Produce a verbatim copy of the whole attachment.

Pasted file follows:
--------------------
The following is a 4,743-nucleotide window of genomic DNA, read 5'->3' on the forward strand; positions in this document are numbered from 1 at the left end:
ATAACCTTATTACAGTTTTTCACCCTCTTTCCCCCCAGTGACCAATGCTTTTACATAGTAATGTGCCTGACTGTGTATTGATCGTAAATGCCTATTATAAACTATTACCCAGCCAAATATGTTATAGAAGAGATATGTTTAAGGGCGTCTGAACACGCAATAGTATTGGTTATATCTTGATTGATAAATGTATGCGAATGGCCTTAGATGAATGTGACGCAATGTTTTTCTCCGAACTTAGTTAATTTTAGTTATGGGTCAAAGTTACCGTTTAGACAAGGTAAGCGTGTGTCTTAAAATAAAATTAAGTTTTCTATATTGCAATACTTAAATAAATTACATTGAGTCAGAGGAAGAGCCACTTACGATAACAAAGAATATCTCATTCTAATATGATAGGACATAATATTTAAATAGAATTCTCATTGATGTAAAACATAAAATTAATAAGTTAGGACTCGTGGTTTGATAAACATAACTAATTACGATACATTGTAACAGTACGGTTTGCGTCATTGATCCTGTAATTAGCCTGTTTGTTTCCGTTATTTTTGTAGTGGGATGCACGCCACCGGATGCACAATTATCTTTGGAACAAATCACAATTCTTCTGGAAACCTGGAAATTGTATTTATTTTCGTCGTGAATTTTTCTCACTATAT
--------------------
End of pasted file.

The following is a 4,743-nucleotide window of genomic DNA, read 5'->3' on the forward strand; positions in this document are numbered from 1 at the left end:
ATAACCTTATTACAGTTTTTCACCCTCTTTCCCCCCAGTGACCAATGCTTTTACATAGTAATGTGCCTGACTGTGTATTGATCGTAAATGCCTATTATAAACTATTACCCAGCCAAATATGTTATAGAAGAGATATGTTTAAGGGCGTCTGAACACGCAATAGTATTGGTTATATCTTGATTGATAAATGTATGCGAATGGCCTTAGATGAATGTGACGCAATGTTTTTCTCCGAACTTAGTTAATTTTAGTTATGGGTCAAAGTTACCGTTTAGACAAGGTAAGCGTGTGTCTTAAAATAAAATTAAGTTTTCTATATTGCAATACTTAAATAAATTACATTGAGTCAGAGGAAGAGCCACTTACGATAACAAAGAATATCTCATTCTAATATGATAGGACATAATATTTAAATAGAATTCTCATTGATGTAAAACATAAAATTAATAAGTTAGGACTCGTGGTTTGATAAACATAACTAATTACGATACATTGTAACAGTACGGTTTGCGTCATTGATCCTGTAATTAGCCTGTTTGTTTCCGTTATTTTTGTAGTGGGATGCACGCCACCGGATGCACAATTATCTTTGGAACAAATCACAATTCTTCTGGAAACCTGGAAATTGTATTTATTTTCGTCGTGAATTTTTCTCACTATAT